Last spring Tony and Sandy Danek, residents of a Chicago suburb, turned to the Internet when their 12-year-old daughter, Elizabeth, was afflicted with bone cancer that conventional therapies couldn't stop. A Website for a group called People Against Cancer, based in the little town of Otho, Iowa, seemed to offer hope. For a $350 "donation," it submits patients' cases to a network of alternative medicine practitioners for personalized advice. The Daneks say they were "steered" by the group's network to an alternative-medicine hospital in Tijuana, Mexico, where they flew with their daughter. "They charged us $2,000 just to get in the door," says Mr. Danek. After examining Elizabeth, a doctor at the hospital "told us she had a mucous infection he knew how to treat. I thought, 'What the hell is this guy talking about?' "Hopes crushed, the family soon went home--Elizabeth died a few hours after they got back.
Says Frank Wiewel, the Iowa group's founder: "It's a tragic story. But the bottom line is that the little gal received a lot of conventional cancer therapy that didn't help." Wiewel adds that his group never recommends specific medical treatment and doesn't get paid by any practitioners. The group refunded the Daneks' $350.
Not all alternative medicine is worthless, but check Dr. Stephen Barrett's Quackwatch (www. quackwatch.com) before getting an online dose of it. Barrett offers tips for spotting "quacky" sites. Sample: Avoid ones marketing dietary supplements--although supplements are sometimes useful, Barrett says it isn't possible to run a profitable business selling them without "some form of deception."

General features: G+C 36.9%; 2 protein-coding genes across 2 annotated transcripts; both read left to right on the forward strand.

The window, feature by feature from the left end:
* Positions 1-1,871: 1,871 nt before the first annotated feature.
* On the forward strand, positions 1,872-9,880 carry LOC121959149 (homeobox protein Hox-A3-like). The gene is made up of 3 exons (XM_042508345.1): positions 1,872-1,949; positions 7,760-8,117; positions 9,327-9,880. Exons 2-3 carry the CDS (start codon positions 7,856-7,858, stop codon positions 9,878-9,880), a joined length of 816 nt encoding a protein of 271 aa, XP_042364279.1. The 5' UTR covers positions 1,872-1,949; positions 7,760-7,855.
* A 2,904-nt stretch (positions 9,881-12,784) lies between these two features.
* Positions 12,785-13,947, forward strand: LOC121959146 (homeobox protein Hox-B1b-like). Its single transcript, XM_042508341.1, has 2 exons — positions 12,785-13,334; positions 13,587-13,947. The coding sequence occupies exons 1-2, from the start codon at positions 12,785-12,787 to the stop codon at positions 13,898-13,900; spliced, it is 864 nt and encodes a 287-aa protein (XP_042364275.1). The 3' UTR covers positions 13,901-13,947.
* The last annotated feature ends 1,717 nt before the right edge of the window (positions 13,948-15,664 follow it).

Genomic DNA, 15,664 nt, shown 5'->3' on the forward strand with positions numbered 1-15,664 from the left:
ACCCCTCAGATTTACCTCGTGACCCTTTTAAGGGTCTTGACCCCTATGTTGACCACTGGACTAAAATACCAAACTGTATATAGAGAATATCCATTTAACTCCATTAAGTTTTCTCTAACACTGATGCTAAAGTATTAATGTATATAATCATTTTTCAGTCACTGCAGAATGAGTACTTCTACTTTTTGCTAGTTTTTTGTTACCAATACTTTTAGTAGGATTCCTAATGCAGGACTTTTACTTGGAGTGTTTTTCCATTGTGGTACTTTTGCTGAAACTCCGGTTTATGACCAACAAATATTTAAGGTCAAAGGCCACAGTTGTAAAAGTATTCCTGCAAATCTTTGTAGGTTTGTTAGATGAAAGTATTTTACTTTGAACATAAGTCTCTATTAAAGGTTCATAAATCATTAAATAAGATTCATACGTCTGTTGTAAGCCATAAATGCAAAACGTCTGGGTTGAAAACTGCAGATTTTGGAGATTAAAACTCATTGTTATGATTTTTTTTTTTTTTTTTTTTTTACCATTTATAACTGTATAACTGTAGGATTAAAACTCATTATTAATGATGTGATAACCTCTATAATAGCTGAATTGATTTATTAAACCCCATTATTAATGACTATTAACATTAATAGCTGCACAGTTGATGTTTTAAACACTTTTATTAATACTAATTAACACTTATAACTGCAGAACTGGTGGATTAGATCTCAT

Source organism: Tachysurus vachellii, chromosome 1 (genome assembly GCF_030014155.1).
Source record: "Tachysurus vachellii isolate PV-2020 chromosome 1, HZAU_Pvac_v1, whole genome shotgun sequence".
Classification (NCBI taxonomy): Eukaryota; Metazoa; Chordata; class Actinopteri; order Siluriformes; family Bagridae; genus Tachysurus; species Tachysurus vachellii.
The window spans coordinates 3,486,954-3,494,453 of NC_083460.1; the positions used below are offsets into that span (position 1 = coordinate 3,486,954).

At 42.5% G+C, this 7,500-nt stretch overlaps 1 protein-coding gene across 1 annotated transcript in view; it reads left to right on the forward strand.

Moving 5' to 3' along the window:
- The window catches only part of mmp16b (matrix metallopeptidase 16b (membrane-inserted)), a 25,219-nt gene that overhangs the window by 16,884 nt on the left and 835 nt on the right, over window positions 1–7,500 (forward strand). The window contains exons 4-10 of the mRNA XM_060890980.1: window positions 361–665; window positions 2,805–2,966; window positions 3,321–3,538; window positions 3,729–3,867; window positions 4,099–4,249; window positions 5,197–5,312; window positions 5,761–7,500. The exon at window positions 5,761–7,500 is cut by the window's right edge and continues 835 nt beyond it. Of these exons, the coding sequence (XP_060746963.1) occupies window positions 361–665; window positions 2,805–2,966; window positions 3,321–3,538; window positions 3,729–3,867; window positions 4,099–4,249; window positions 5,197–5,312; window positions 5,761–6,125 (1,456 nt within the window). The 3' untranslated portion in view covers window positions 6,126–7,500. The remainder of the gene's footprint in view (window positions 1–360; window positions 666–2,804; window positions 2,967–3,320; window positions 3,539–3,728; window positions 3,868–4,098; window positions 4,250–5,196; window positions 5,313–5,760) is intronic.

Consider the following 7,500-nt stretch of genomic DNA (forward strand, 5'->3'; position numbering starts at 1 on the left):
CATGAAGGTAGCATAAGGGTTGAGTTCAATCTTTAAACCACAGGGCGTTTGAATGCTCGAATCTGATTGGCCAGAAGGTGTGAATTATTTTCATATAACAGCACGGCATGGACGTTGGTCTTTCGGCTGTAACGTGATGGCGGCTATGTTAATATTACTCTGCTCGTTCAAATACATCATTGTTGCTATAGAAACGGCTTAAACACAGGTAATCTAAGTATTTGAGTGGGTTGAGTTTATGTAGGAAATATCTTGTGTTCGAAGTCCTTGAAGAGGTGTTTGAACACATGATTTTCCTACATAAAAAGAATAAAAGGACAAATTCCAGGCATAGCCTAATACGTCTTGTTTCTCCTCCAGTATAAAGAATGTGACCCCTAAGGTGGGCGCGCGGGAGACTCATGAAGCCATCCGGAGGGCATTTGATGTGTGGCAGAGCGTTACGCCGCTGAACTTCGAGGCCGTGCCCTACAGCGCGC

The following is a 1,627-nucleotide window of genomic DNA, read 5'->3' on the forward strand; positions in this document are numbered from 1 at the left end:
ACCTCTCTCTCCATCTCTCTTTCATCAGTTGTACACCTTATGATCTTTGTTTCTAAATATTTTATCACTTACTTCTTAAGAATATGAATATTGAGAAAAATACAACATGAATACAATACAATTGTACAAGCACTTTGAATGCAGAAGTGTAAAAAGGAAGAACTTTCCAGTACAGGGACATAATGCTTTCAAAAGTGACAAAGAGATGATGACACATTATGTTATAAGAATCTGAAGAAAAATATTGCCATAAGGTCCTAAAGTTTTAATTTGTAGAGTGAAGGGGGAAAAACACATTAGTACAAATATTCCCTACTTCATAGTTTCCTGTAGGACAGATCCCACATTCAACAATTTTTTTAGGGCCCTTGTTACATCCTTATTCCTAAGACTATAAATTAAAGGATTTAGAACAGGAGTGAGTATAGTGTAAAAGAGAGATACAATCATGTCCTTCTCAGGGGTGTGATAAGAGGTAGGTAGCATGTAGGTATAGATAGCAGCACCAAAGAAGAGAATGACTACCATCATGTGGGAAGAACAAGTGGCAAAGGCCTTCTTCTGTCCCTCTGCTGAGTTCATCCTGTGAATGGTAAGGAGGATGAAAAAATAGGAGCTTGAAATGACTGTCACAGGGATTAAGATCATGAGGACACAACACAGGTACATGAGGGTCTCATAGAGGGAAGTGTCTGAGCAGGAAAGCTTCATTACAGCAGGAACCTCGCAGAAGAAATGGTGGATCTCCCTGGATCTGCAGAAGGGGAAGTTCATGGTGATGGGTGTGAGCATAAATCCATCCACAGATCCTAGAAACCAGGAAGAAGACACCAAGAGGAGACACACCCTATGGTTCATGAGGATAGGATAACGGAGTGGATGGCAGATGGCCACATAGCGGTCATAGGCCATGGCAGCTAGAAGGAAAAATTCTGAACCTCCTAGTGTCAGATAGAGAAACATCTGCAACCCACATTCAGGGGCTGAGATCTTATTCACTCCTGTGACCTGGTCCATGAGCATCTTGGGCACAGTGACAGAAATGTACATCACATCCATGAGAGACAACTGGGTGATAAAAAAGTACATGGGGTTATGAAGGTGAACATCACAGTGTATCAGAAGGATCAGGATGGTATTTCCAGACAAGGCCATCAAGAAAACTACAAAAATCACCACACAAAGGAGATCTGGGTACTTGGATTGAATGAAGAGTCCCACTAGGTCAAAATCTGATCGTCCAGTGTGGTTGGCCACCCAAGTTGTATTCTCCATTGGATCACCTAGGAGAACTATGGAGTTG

For every cyberquack, there seem to be dozens of good medical sites. If you can't find one that fits your needs, consider Ronald Wall's strategy. Wall and his wife, of Plano, Texas, visited more than a dozen doctors as they tried to pin down a disease afflicting their daughter. After several years one finally diagnosed it as blue rubber bleb nevus syndrome, or BRBNS, which causes rubbery venous malformations. Fewer than 100 cases are known. In hope of locating enough BRBNS patients to study its cause, Wall recently co-developed a Website on the disorder with researchers at the University of Texas Southwestern Medical Center at Dallas.
Unless you're focused on a rare disease, medical surfing quickly leads to glassy-eye syndrome--the Alta Vista search engine serves up more than 95,000 Web pages mentioning "breast cancer." But there are remedies. Dunn's Cancerguide site, for instance, includes tips on how to use the Web to zero in on pertinent research. One-stop-shopping sites for specific diseases also help--a superb example can be found at rattler.cameron.edu/prostate, a prostate-cancer site spearheaded by Lawton, Okla., resident Gary Huckabay after he was diagnosed with the disease.
Disease-specific "listservs," or Internet mailing lists, can sometimes be even more helpful. They let you broadcast, via E-mail, questions to networks of patients, including ones who may know more than your doctor does about your problem. To find the mailing list you want, go to Liszt (www.liszt.com). "A lot of people deal with the anxiety about their own diseases by helping others on listservs," notes Nancy Peress, of Lewisburg, Pa., who formed a mailing list on prostate cancer after her father was diagnosed with it. Physicians often chime in too, giving some mailing lists the feel of a support group crossed with a peer-reviewed medical journal. Still, you shouldn't take online advice without consulting your doctor--he may even learn something that could help other patients.